But again this is only the beginning of the Committee's concern. In a study of 1500 films in three selected years (500 each year), Prof. Edgar Dale, psychologist, of Ohio State University, found that crime, sex and love were the subjects of 82 percent of all feature films in 1920, 88 percent in 1925, 72 percent in 1930. But the falling off in 1930 was more apparent than real for there was a new 9 percent on mystery and war in which violence always and crime often appeared. So the child, at his weekly average show, saw fifty-two feature films of which thirty-nine were on these three subjects. Professors Charters and Dale, writing together, point out:

Literally hundreds of times one notes there a portrayal of character and conduct which gives a totally erroneous notion of the situation or event as it actually occurs in real life. A mature adult who has had a wide range of experience can at once discount in some degree what he has seen on the screen. Not so the children.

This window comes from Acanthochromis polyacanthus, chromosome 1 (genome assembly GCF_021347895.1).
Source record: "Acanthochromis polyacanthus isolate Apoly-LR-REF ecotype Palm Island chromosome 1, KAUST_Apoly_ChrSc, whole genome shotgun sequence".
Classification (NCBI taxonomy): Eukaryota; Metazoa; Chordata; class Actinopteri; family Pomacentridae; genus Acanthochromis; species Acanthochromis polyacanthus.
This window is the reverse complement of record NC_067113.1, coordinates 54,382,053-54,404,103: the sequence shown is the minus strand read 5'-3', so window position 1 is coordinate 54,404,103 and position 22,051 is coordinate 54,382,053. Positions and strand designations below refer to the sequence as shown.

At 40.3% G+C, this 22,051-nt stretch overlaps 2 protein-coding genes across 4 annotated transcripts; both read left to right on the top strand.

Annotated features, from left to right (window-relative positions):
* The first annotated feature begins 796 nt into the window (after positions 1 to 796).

Professor Dale analyzed 115 films taken at random. In them he counted seventy-one deaths in forty-five films, 21 percent of them caused by the hero, 40 percent by the villain, the others accomplished in various ways. Only one was by a heroine. For good measure there were thrown in fifty-nine cases of assault and battery, seventeen hold-ups, twenty-one kidnappings; 406 crimes were pulled off and 43 others were attempted a total of 449 crimes in 115 films.